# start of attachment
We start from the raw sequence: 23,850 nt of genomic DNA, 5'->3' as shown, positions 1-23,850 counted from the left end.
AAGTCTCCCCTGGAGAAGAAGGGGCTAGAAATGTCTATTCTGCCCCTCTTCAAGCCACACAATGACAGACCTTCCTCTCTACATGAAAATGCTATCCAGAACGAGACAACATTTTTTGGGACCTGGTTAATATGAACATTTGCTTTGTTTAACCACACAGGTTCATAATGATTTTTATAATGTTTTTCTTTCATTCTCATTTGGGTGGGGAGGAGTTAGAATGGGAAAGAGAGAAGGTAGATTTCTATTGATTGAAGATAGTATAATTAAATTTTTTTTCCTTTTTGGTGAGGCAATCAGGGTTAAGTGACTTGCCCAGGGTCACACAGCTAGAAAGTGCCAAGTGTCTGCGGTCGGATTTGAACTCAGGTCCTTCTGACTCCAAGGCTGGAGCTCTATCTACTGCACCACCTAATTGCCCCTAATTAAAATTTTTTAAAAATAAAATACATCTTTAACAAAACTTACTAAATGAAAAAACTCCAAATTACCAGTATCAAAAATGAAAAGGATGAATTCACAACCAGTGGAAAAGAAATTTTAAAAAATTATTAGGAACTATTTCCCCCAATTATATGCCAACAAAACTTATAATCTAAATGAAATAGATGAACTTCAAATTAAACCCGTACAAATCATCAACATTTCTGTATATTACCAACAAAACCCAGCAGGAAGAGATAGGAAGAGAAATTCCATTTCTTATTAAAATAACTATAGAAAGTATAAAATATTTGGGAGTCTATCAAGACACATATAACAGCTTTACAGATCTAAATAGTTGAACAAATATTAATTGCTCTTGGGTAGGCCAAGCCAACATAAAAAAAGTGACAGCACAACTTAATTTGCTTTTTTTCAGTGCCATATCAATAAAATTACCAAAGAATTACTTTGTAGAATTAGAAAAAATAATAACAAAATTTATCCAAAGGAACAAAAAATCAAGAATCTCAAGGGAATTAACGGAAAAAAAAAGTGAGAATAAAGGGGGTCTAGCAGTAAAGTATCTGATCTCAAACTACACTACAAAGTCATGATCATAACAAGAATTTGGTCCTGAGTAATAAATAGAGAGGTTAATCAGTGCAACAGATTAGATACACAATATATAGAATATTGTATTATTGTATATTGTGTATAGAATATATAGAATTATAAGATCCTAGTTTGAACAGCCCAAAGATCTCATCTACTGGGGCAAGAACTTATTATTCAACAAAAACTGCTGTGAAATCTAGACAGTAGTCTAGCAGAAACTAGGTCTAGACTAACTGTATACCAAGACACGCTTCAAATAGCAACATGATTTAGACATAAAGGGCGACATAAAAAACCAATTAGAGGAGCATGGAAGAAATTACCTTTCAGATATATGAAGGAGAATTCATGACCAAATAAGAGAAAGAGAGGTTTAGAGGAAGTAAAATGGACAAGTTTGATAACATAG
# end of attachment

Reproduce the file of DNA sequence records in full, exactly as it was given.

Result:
We start from the raw sequence: 23,850 nt of genomic DNA, 5'->3' as shown, positions 1-23,850 counted from the left end.
AAGTCTCCCCTGGAGAAGAAGGGGCTAGAAATGTCTATTCTGCCCCTCTTCAAGCCACACAATGACAGACCTTCCTCTCTACATGAAAATGCTATCCAGAACGAGACAACATTTTTTGGGACCTGGTTAATATGAACATTTGCTTTGTTTAACCACACAGGTTCATAATGATTTTTATAATGTTTTTCTTTCATTCTCATTTGGGTGGGGAGGAGTTAGAATGGGAAAGAGAGAAGGTAGATTTCTATTGATTGAAGATAGTATAATTAAATTTTTTTTCCTTTTTGGTGAGGCAATCAGGGTTAAGTGACTTGCCCAGGGTCACACAGCTAGAAAGTGCCAAGTGTCTGCGGTCGGATTTGAACTCAGGTCCTTCTGACTCCAAGGCTGGAGCTCTATCTACTGCACCACCTAATTGCCCCTAATTAAAATTTTTTAAAAATAAAATACATCTTTAACAAAACTTACTAAATGAAAAAACTCCAAATTACCAGTATCAAAAATGAAAAGGATGAATTCACAACCAGTGGAAAAGAAATTTTAAAAAATTATTAGGAACTATTTCCCCCAATTATATGCCAACAAAACTTATAATCTAAATGAAATAGATGAACTTCAAATTAAACCCGTACAAATCATCAACATTTCTGTATATTACCAACAAAACCCAGCAGGAAGAGATAGGAAGAGAAATTCCATTTCTTATTAAAATAACTATAGAAAGTATAAAATATTTGGGAGTCTATCAAGACACATATAACAGCTTTACAGATCTAAATAGTTGAACAAATATTAATTGCTCTTGGGTAGGCCAAGCCAACATAAAAAAAGTGACAGCACAACTTAATTTGCTTTTTTTCAGTGCCATATCAATAAAATTACCAAAGAATTACTTTGTAGAATTAGAAAAAATAATAACAAAATTTATCCAAAGGAACAAAAAATCAAGAATCTCAAGGGAATTAACGGAAAAAAAAAGTGAGAATAAAGGGGGTCTAGCAGTAAAGTATCTGATCTCAAACTACACTACAAAGTCATGATCATAACAAGAATTTGGTCCTGAGTAATAAATAGAGAGGTTAATCAGTGCAACAGATTAGATACACAATATATAGAATATTGTATTATTGTATATTGTGTATAGAATATATAGAATTATAAGATCCTAGTTTGAACAGCCCAAAGATCTCATCTACTGGGGCAAGAACTTATTATTCAACAAAAACTGCTGTGAAATCTAGACAGTAGTCTAGCAGAAACTAGGTCTAGACTAACTGTATACCAAGACACGCTTCAAATAGCAACATGATTTAGACATAAAGGGCGACATAAAAAACCAATTAGAGGAGCATGGAAGAAATTACCTTTCAGATATATGAAGGAGAATTCATGACCAAATAAGAGAAAGAGAGGTTTAGAGGAAGTAAAATGGACAAGTTTGATAACATAG